We have had such a momentously busy summer as a family that we were tempted to just let Labor Day weekend be a sludgy three day break of chilling and preparing for returning to school and work. Obviously Mr Pict has worked throughout the summer months but the kids and I have been footloose and fancy free for the most part which means big adjustments and transitions. So the plan was just to stay home, sort things out on the home front, prepare for the school year, and relax. However, we could not let Summer depart without one last trip to bid it farewell.
We, therefore, decided to go fruit picking. It is peach season here. I adore peaches and scoff loads of them every season. We have, therefore, established a new tradition since emigrating which involves going peach picking each year and then making all manner of peach desserts – in addition to eating them fresh. Honeycrisp apples were also in season at the orchard. I had to have some. I had never had a honeycrisp apple before we moved to the US. Indeed, a quick google tells me that it is a variety that was developed in Minnesota and has only been available for public consumption since 1991 so it is a fairly new variety. I love them. I was always someone who ate green apples as I like my apples to be a little tart and definitely firm. I rarely ever ate red apples because I hate the floury, powdery texture that so many of them possess. Honeycrisps are like the best of both worlds – firm and the right balance between tart and sweet. So juicy too. Yum. But also very expensive when bought in grocery stores. They are so expensive, in fact, that I rarely ever treat myself to honeycrisp apples as I cannot justify the chunk of our food budget. My in-laws actually gifted me a box of honeycrisp apples for Christmas last year. At the orchard, however, the apples were a fifth of the per pound price it would cost me in the store. Yes!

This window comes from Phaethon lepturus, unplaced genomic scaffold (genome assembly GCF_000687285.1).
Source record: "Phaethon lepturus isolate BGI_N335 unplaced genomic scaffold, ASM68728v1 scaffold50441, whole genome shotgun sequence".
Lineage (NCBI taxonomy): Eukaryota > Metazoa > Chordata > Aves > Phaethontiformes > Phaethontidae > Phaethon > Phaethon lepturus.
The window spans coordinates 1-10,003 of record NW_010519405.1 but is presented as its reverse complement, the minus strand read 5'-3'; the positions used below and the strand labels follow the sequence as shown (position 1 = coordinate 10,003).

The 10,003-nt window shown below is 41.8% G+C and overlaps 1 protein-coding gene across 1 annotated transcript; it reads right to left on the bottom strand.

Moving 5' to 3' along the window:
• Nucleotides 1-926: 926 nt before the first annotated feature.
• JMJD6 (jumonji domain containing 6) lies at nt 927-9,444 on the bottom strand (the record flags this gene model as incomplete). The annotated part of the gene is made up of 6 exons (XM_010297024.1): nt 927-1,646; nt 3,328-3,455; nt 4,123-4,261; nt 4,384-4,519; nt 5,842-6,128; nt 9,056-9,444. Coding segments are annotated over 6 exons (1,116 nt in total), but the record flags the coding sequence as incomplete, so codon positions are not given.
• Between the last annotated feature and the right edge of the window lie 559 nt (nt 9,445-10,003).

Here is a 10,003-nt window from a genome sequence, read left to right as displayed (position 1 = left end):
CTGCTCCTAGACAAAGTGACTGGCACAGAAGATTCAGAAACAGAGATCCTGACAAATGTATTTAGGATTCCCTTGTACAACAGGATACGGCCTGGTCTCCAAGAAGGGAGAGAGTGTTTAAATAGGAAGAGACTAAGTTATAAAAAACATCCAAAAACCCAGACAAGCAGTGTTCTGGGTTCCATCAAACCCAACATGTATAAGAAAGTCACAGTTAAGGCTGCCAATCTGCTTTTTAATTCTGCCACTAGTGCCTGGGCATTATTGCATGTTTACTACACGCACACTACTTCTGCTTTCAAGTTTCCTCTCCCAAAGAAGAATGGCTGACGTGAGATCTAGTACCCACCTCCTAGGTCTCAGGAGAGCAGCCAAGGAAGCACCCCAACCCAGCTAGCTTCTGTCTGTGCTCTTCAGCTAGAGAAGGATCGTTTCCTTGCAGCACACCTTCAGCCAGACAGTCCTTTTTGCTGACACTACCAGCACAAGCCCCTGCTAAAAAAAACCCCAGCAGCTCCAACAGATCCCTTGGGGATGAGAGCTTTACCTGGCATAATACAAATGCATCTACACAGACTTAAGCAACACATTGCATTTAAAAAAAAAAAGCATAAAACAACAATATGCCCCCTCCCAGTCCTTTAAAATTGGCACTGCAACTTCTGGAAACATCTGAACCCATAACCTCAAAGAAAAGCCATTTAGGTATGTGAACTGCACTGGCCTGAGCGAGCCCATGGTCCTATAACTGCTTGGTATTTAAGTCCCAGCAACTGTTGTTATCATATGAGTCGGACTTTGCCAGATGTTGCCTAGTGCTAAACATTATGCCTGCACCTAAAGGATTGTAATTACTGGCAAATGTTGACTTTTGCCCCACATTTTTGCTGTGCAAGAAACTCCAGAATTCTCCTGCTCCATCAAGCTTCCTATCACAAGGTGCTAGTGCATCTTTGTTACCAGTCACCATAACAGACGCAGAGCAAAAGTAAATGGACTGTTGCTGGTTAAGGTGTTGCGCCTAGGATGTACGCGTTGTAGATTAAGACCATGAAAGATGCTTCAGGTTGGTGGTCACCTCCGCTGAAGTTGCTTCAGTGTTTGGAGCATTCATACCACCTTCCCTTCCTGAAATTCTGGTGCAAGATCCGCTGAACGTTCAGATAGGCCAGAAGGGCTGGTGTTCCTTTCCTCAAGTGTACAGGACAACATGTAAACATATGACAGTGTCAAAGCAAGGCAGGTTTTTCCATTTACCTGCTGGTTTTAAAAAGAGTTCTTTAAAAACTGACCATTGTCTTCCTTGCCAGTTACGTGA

So we picked peaches and honeycrisp apples until we had full pails of each. It was the perfect way to round of the summer – picking fresh fruit and baking cosy desserts.
Just over a year since our first ever peach picking experience, we decided to head back to the same farm and pick more peaches. The excuse was that my in-laws had never picked peaches before so we thought they would enjoy doing so with their grandchildren but our motive was collecting a gargantuan number of peaches so that we could indulge in pies, cobblers and crumbles for days on end.